9.) Honoured Tasking a loved one to carry out such an important job is guaranteed to flatter them, which is great especially if they aren’t already playing a specific role throughout the day. But beware of how you approach them about the job though – you want them to know it’s because you value their talents and not because you’re looking for a freebie.

This is essentially the same as when people approach me to say “Do you want to shoot my wedding for free, it’ll be great for your portfolio?”. You’re guest may well be honoured but but do you really understand the pressure they’re going to be under? Why would you do that to a friend? Talk to any amateur who has shot a wedding for a favour and I’ll bet they’ll tell you “Never again.” It’s hard work and it’s so much more just the day spent shooting. As suggested you should beware of how you approach a friend to say you value their talents but not enough to actually pay them for it. Try it our before your wedding by asking one of your friends to come and do 1-2 weeks of work around your house without pay. See how it goes.

10.) Value Having the most special moments of your big day captured by someone you love brings a whole new level of value and sentimentality to your photographs. You’ll think of that person each time you look at them and remember them fondly for their help and hard work.

Let’s rewrite this the way it should be:

Having the most special moments of your big day ruined by someone you love brings a whole new level of animosity to your relationship. You’ll curse that person every time you look at your blurry, grainy photos and remember a time when you were still talking to them.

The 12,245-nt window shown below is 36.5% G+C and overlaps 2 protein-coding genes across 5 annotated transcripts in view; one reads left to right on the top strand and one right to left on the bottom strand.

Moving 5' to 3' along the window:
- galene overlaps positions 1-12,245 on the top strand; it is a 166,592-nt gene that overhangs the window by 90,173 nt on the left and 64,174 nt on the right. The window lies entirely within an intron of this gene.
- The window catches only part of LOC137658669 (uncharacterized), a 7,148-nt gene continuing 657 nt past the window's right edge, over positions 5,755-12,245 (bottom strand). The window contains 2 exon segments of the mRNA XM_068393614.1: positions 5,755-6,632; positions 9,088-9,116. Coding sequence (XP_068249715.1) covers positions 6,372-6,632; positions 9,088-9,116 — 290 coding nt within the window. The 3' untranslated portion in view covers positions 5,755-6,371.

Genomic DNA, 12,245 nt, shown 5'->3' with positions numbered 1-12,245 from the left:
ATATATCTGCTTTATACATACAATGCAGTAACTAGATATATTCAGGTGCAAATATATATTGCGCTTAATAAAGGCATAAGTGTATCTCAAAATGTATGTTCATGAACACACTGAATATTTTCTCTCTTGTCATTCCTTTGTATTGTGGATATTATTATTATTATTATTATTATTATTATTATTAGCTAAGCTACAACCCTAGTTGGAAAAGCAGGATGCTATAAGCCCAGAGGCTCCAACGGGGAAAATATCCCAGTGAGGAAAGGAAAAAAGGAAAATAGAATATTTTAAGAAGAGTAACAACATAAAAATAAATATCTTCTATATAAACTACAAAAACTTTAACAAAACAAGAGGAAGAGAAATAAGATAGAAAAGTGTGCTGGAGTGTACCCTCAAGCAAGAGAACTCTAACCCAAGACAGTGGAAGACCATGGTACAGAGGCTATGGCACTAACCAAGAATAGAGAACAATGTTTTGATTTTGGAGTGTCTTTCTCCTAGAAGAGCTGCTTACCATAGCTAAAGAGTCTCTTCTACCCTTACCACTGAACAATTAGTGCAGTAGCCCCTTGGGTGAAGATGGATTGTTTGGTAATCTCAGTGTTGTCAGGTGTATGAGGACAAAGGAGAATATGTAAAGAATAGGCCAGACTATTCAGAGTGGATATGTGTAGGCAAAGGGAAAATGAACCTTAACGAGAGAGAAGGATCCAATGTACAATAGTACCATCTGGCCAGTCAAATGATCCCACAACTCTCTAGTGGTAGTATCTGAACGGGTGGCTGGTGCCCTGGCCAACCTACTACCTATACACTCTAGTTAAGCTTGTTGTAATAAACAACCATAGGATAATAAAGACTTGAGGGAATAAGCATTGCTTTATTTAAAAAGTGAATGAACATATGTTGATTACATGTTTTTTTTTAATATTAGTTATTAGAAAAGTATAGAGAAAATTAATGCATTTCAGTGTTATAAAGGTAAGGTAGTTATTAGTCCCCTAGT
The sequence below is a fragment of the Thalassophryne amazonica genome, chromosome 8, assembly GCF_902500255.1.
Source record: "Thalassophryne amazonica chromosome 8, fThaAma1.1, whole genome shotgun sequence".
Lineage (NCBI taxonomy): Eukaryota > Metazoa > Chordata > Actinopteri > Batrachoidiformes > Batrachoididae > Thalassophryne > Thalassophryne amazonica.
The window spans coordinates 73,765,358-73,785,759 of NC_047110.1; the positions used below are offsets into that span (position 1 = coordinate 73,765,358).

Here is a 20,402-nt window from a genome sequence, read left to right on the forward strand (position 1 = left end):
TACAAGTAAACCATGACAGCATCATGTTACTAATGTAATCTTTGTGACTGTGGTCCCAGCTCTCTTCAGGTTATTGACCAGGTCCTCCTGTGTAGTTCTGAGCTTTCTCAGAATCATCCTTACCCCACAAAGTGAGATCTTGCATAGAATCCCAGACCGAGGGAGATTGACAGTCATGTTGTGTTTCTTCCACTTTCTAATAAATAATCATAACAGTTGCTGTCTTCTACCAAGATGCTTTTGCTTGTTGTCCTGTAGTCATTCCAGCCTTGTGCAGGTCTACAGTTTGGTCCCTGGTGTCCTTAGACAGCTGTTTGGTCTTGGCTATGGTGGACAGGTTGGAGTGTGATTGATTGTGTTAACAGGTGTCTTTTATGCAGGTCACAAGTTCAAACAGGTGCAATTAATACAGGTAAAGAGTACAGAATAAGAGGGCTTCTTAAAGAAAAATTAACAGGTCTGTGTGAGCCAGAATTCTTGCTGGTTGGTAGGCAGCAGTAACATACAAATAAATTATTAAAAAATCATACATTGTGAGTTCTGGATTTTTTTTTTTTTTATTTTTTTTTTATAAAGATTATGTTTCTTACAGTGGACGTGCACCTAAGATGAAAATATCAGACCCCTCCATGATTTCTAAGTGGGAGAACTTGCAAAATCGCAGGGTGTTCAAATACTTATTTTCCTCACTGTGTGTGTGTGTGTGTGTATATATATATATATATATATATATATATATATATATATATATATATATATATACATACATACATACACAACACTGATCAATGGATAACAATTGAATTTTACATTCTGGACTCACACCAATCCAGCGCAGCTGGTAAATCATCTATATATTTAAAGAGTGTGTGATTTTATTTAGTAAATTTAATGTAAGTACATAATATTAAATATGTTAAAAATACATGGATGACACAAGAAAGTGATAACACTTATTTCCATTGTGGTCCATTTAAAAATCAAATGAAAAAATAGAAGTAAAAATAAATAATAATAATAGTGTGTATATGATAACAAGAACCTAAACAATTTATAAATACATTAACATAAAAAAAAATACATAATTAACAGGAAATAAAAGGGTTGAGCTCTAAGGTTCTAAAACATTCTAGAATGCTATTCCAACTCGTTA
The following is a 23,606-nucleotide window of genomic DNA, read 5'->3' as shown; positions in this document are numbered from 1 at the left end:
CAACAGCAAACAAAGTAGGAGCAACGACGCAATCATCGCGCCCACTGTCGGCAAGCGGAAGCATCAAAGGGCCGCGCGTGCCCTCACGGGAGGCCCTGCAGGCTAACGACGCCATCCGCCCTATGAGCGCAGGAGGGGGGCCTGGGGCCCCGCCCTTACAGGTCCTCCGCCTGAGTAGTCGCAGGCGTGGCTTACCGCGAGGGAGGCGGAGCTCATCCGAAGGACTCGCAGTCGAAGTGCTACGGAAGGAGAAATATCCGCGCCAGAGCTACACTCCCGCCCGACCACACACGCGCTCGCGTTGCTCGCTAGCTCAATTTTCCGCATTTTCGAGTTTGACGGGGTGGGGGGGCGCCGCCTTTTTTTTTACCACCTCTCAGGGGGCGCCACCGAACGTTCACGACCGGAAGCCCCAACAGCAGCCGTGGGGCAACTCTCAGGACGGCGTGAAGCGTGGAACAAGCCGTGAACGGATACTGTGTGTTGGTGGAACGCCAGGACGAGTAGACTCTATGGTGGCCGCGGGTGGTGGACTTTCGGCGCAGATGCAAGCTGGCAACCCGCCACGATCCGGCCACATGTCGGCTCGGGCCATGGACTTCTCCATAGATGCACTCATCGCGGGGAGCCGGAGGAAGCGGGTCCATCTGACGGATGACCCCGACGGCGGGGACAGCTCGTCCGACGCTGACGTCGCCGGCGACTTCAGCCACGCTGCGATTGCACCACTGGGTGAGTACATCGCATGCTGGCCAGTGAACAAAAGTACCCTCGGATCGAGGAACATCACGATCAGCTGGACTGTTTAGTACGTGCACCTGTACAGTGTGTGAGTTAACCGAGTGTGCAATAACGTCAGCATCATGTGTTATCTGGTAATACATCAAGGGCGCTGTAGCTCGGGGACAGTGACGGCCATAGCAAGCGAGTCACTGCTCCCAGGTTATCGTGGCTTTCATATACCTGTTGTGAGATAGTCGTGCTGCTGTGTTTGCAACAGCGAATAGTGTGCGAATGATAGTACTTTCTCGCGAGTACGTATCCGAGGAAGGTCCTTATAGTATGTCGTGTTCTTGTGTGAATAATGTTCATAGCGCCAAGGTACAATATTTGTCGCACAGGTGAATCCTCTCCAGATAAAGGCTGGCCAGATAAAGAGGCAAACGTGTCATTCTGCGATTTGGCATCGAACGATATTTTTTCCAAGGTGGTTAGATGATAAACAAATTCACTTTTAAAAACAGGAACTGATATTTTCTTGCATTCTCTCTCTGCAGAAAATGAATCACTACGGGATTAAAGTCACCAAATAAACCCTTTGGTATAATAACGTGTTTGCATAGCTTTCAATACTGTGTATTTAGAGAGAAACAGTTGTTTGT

With all this said. Is it possible that a non professional friend can capture your wedding the way you want and produce high quality images in a timely fashion?


It’s possible but it’s not very likely. There’s just too much preparation and experience needed to expect someone to get everything right first time round. I haven’t always been a wedding photographer. When I started out I charged accordingly. I made mistakes, I learned from them and I got better. There are professional photographers available to fit almost any budget and it’s fair to say that you get what you pay for.

The DIY wedding movement is great. I love shooting weddings that are full of personal touches contributed by friends and loved ones but I implore you, I beg of you, don’t let your photography be one of them.

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Titus Andronicus teaser trailer – Gopro Hero4

If you don’t know William Shakespeare’s Titus Andronicus, it’s a pretty difficult play. There’s rape and murders, dismemberment and  a slew of thoroughly unpleasant characters. The challenge of producing this theatrical juggernought had been taken on by Off The Ground Youth non profit organisation from North West England. The task of producing a short and not too gruesome teaser trailer for the web had fallen to me. 

After shooting some press pictures during a rehearsal we selected a few key moments from the show and ran them a number of times to offer a range of shots. I shot these sequences using the GoPro rig and once again it has proved a useful tool in capturing fast moving action without sacrificing stability.

A teaser trailer should be short, gripping and make you want to see more? Let me know how I did in the comments. 

Animating Lego – A Star Wars MicroFilm

Q: What do you do when you dig up a few old Lego Star Wars toys from the attic?

A: Immediately start story boarding a stop motion film, obviously.

For no other reason than to see if I could, I set myself the challenge of making a ‘Microfilm’ – A small but perfectly formed animation that was as filmic as I could manage. After a bit of testing and a few hours of shooting and editing this is the result.